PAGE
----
Many a wine consumer has tasted a wine and then looked at the alcohol level and thought, “That doesn’t seem right.” There are many reasons why that suspicion might be correct.

Wines fourteen percent alcohol by volume (ABV) and under are allowed a 1.5% margin of error – provided the alcohol content does not exceed 14%. Wines over 14% are allowed a margin of error of 1%. In other words, a wine listed at 15% alcohol may be as high as 16% without running afoul of the feds. For this reason alone, there is a good chance that the percentage listed on the label is not entirely accurate. There are other reasons.

Wineries sometimes have their labels made before they have their final ABV numbers. There’s no problem with this – as long as the final alcohol level is within the allowable margin of error. However, if the level is beyond the margin of error, sometimes wineries don’t pay to make new labels. I first noticed this happening when I saw discrepancies between technical sheet and label information.

Some wineries seem to just put the same number on the label every time on every wine (14.5%!) year after year. Presumably, what is on the label is close enough to the actual ABV level so who cares? Doing otherwise means getting new labels made. I recently tried a lineup of wines from a winery where every wine had the exact same alcohol level listed. What are the chances?

Taxation is also an important consideration. The Alcohol and Tobacco Tax and Trade Bureau (TTB) taxes wine at 14% ABV and under at $1.07 per gallon; wine over 14% is taxed $1.57 per gallon. Wineries therefore have a financial incentive to label their wines below 14% ABV. Do some try to take advantage of this? No idea, but I wouldn’t be surprised.

I also have a suspicion that some wineries like to err on the side of listing lower ABV levels than what is actually in the bottle. I have tried numerous wines where I thought the percent alcohol was considerably higher than what was listed. Though that is only anecdotal, I know several winemakers who have sampled a bottle of wine, seen the alcohol level listed, and subsequently tested the wine and found that the ABV was considerably higher than what was listed (and not necessarily within the margin of error).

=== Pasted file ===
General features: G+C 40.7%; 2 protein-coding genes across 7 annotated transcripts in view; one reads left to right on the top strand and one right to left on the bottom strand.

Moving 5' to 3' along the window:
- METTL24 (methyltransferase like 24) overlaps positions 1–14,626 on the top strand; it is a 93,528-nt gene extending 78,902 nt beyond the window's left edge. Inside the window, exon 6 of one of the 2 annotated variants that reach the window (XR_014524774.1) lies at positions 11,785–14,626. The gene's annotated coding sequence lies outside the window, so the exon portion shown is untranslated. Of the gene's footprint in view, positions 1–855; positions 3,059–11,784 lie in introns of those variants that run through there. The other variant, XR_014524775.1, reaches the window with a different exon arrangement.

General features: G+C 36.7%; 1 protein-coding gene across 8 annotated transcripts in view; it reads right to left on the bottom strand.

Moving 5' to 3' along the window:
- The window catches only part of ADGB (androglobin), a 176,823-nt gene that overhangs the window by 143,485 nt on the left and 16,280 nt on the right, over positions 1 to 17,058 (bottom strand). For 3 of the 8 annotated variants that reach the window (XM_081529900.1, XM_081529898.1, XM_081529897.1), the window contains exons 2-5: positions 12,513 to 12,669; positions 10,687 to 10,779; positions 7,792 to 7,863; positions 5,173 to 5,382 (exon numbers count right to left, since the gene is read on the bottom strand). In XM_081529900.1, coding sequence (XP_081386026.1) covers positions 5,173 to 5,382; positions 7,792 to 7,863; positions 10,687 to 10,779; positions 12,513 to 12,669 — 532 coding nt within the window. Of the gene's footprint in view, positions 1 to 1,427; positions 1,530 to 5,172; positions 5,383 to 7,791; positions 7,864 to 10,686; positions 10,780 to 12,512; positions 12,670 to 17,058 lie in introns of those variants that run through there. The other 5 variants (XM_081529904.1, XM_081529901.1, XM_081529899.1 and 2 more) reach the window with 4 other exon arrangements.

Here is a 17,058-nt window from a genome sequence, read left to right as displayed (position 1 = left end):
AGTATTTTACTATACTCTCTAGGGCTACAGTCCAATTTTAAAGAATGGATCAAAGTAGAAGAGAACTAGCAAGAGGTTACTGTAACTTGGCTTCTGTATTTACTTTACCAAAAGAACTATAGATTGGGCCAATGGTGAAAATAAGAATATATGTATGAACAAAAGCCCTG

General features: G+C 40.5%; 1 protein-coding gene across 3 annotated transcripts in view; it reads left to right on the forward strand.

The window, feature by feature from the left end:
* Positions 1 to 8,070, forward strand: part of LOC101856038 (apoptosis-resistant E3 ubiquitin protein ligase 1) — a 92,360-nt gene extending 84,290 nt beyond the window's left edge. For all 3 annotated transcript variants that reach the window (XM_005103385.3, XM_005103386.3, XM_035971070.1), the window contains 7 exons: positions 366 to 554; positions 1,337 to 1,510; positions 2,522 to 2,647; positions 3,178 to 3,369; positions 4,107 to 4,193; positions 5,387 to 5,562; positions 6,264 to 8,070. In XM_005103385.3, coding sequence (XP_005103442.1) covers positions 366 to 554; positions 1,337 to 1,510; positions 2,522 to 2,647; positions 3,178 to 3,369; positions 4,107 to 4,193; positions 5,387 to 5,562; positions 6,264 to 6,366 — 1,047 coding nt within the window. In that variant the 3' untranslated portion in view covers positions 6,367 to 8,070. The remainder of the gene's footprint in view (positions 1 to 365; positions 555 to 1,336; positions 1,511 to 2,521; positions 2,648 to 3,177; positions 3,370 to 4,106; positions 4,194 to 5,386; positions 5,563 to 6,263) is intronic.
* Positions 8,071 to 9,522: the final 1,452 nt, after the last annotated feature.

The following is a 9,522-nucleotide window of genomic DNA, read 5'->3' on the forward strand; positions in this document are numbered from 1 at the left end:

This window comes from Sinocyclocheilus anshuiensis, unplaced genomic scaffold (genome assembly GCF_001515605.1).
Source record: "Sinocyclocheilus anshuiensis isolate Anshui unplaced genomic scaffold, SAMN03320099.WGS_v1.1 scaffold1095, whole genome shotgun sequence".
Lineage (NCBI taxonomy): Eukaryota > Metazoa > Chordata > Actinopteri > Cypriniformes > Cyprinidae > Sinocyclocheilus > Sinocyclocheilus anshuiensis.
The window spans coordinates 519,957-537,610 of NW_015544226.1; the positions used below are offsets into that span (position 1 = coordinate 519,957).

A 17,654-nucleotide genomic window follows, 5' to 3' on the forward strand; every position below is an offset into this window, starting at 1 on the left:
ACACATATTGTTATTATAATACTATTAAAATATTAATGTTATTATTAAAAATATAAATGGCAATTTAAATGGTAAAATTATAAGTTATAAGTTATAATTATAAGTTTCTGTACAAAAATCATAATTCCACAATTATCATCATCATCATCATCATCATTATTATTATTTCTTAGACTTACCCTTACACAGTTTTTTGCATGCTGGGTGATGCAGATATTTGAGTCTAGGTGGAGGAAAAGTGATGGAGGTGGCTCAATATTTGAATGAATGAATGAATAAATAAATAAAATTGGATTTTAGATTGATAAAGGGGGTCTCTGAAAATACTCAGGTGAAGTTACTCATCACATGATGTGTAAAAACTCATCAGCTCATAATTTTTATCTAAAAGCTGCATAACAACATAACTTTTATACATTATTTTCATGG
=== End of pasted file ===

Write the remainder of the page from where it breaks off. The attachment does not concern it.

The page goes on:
Are some wineries consciously listing a lower alcohol percentage than what is actually in the bottle? Alcohol levels in Washington State and elsewhere have increased dramatically over the last ten years. Are wineries willing to own up to these ABV levels or do they fear a consumer or critical backlash? I don’t know, but, anecdotally, there seems to be many wines that have higher alcohol levels than what they have listed.

How widespread are these issues? I have no idea frankly. I expect that larger wineries are more exact with their ABV numbers than smaller wineries both because they have better equipment and because they have more to lose if they are in error. Presumably these wineries are also more likely to have their wines checked by the TTB, although I have no idea how frequently these types of checks are done.

Personally, I am of the opinion that the alcohol level printed on a wine label can be useful information, whether saying something about the potential crispness of a riesling or the opulence of a cabernet. I would love to see the labels accurately portray what is in the bottle. But, for now, look at those labels with some skepticism. Many times the numbers listed are not exact.